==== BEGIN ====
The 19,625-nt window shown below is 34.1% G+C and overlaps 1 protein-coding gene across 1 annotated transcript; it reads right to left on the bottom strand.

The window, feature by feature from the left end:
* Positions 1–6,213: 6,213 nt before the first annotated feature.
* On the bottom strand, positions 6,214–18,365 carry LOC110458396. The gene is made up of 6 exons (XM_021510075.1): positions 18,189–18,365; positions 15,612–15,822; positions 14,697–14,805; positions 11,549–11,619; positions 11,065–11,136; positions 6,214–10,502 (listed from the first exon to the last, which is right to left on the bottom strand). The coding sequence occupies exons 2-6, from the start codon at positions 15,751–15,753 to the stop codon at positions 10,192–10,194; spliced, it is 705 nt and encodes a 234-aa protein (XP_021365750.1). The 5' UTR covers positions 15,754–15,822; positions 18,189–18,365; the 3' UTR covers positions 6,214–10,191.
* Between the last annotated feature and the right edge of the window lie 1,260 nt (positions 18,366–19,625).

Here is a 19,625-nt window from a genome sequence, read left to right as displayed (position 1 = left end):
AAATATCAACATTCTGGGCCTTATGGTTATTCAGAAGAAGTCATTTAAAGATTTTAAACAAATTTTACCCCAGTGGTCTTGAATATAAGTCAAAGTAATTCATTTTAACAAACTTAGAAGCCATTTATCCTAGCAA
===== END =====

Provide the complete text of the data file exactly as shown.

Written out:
The 19,625-nt window shown below is 34.1% G+C and overlaps 1 protein-coding gene across 1 annotated transcript; it reads right to left on the bottom strand.

The window, feature by feature from the left end:
* Positions 1–6,213: 6,213 nt before the first annotated feature.
* On the bottom strand, positions 6,214–18,365 carry LOC110458396. The gene is made up of 6 exons (XM_021510075.1): positions 18,189–18,365; positions 15,612–15,822; positions 14,697–14,805; positions 11,549–11,619; positions 11,065–11,136; positions 6,214–10,502 (listed from the first exon to the last, which is right to left on the bottom strand). The coding sequence occupies exons 2-6, from the start codon at positions 15,751–15,753 to the stop codon at positions 10,192–10,194; spliced, it is 705 nt and encodes a 234-aa protein (XP_021365750.1). The 5' UTR covers positions 15,754–15,822; positions 18,189–18,365; the 3' UTR covers positions 6,214–10,191.
* Between the last annotated feature and the right edge of the window lie 1,260 nt (positions 18,366–19,625).

Here is a 19,625-nt window from a genome sequence, read left to right as displayed (position 1 = left end):
AAATATCAACATTCTGGGCCTTATGGTTATTCAGAAGAAGTCATTTAAAGATTTTAAACAAATTTTACCCCAGTGGTCTTGAATATAAGTCAAAGTAATTCATTTTAACAAACTTAGAAGCCATTTATCCTAGCAA